Written by Grant Wickes on Wednesday, May 15th, 2019
Executives understand the power of connections and building relationships to win business and grow their company. It’s why successful CEOs, owners and executives invest time to visit customers, attend conferences and get involved in local events. These in-person, face-to-face meetings are the hallmark of successful business leaders since the dawn of commerce.
While doing it for business results, these meetings contribute to the development of the executive’s brand. The interactions build credibility and “likeability” for the executive. Trust is established. Employees are inspired and want to join the company. Clients and customers want to do business with them.
But the stage for engagement has evolved, and most executives are missing in the leading role.
Today, clients, customers, recruits and partners turn to the Internet and social media, particularly LinkedIn, to research a company and learn about an executive. Impressions are now formed often without physical interaction—for good or bad. The digital persona and story presented online is crucial to create and reinforce an executive brand. It’s no longer sufficient to rely solely on traditional in person (“analog”) approaches.
Most executive LinkedIn profiles were created years ago—let’s hope you’ve updated it since LinkedIn debuted in 2002. Many profiles are out of date and void of meaningful information. It makes sense. Most executives are busy running the company. They aren’t looking for a job. They may feel there is no need to update their LinkedIn profile, and they don’t make the time or assign priority to this medium.
And, it shows. If you look at many executive profiles, the first impression is not very good.
Headshots are old and lacking in professionalism or personality. The background banner is the default blue. The headline (the line below the name) is standard (current job title and company name). The summary, if it exists, is far from compelling.
Many will outline accomplishments and past job responsibilities, but few create a “likeable” personality, explain their “why.” In essence, there is no life or story that humanizes the executive and makes you want to engage in a conversation with them. Nothing that differentiates them from the competition and entices prospects to learn more. Nothing that inspires potential employees to join (and stay with) your company.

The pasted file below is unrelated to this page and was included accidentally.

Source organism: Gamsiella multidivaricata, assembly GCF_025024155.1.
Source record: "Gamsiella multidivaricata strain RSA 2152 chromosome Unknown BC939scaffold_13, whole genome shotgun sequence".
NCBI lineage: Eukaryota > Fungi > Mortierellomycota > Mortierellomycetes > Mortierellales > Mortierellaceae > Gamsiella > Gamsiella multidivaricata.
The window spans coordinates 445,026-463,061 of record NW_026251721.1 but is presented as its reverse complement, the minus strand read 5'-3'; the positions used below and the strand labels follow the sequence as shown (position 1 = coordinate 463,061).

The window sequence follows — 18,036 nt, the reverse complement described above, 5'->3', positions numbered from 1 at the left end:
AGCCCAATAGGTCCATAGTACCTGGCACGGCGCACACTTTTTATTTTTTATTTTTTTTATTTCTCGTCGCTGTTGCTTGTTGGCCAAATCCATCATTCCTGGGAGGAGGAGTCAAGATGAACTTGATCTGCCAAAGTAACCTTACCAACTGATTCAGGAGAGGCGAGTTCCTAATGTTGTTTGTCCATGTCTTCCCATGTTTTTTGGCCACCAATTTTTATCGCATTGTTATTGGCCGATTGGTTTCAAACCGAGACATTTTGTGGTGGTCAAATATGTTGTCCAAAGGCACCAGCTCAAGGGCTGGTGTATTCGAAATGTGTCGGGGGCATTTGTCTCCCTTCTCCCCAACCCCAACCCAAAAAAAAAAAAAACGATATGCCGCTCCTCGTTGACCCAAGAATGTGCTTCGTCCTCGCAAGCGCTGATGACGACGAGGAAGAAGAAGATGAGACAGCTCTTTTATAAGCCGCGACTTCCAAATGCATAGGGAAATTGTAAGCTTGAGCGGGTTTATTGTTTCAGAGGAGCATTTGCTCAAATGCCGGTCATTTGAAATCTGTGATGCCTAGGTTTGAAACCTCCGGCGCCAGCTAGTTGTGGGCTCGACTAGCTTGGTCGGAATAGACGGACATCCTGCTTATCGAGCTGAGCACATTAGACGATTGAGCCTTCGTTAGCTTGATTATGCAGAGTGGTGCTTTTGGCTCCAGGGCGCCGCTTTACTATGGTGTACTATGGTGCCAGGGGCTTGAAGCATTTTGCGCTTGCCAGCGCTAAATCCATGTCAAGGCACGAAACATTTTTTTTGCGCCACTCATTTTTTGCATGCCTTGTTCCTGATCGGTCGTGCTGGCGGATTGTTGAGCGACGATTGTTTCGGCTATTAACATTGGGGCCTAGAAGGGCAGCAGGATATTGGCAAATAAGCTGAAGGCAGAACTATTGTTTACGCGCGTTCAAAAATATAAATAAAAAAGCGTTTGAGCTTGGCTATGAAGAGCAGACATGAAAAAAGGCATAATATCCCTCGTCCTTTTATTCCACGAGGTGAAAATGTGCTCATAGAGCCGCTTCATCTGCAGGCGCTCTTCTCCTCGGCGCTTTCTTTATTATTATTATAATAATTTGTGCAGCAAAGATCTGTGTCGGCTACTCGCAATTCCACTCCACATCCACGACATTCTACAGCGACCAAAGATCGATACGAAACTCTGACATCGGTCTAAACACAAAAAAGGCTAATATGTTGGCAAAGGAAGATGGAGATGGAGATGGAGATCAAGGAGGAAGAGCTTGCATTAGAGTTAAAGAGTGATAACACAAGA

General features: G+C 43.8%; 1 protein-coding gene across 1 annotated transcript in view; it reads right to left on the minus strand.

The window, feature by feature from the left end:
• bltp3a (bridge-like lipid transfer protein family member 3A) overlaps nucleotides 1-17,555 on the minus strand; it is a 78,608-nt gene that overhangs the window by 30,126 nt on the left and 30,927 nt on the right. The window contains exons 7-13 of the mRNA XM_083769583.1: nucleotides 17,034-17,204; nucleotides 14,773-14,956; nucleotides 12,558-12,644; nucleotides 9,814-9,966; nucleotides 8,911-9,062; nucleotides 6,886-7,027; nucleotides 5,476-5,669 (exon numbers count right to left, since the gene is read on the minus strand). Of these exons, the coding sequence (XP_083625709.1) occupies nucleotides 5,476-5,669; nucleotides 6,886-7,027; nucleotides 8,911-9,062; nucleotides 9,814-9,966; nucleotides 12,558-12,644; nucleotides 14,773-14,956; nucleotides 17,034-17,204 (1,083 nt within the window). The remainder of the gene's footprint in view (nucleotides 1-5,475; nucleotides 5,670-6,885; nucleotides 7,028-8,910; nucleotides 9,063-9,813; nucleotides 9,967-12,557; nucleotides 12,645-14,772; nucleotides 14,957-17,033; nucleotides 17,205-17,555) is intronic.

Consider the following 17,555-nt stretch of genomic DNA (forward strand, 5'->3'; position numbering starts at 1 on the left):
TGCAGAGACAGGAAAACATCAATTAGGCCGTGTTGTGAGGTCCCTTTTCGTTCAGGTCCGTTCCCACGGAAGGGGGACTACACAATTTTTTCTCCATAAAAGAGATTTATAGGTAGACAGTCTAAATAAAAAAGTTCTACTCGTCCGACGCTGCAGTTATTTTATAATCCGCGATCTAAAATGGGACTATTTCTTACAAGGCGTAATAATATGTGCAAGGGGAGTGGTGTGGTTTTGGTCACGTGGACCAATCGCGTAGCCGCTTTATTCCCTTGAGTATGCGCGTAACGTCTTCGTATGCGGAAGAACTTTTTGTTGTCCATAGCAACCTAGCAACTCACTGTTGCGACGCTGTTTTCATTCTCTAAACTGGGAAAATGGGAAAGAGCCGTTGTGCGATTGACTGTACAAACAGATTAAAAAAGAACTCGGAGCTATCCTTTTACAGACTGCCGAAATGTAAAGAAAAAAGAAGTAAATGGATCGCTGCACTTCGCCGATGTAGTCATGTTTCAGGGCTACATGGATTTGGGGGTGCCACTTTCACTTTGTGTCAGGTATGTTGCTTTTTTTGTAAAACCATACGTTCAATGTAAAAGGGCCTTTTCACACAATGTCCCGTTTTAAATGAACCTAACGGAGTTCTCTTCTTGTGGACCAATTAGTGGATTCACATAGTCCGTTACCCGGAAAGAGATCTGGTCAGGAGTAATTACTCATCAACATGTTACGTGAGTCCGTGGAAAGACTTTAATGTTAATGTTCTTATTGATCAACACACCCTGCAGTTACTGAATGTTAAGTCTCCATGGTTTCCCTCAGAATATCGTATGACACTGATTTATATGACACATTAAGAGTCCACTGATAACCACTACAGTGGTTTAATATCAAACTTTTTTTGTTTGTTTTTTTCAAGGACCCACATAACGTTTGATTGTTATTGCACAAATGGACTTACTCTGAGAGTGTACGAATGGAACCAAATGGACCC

At most, executives use LinkedIn to grow connections, like articles, anniversaries and scout out introductions. Almost everyone glosses over their own profile, so that layer of dust piles up. We like to tell folks, at a minimum, to review their profiles on a quarterly basis or worst case, annual basis to update and refine.
Executives that we work with understand the concept. However, they lack time and specific expertise to develop their own story. And some haven’t been able to articulate the essence that really defines their value, strengths, passions and culture. They’ve spent their career in the traditional analog world, yet transitioning the story to a digital stage is an unfamiliar activity.
We help executives, business owners and service professionals understand and embrace digital marketing in the development of their personal executive brand. One of the first ways is to establish an interesting and engaging profile on LinkedIn.
Would you want to have a conversation with an executive based on one of these intros?
We sure would and did. These are a few examples of LinkedIn profiles that have been crafted with this guidance and storytelling approach:
So, how do we dig into these executives to create a unique story that makes you feel as if you know them, that they will resonate with you, and that they are just good people? Honestly, it’s easier than you might think. We conduct an audit of the existing profile, spend one-on-one time to interview the executive to craft the story, volley edits back-and-forth and finalize the profiles.
Now, certainly you could take our question set and process in a more DIY fashion, but we find the real value arises in the conversation, in the moment, in catching that voice inflection or twinkle in the eye of our clients, that elusive essence that we capture and put in written form.
Once your story is created, executives can (and should) leverage social platforms such as LinkedIn to engage and provide information. It’s part of an executive branding strategy. (Don’t worry, we’ll cover that in another blog post.)
But first, have a look at your LinkedIn profile. Does it properly reflect who you are and why you do what you do? Is this person someone you’d want to do business with?
If you can’t answer “yes,” or would like a second set of eyes, we’d be so pleased to provide a complimentary assessment of your LinkedIn profile and the other digital channels you use.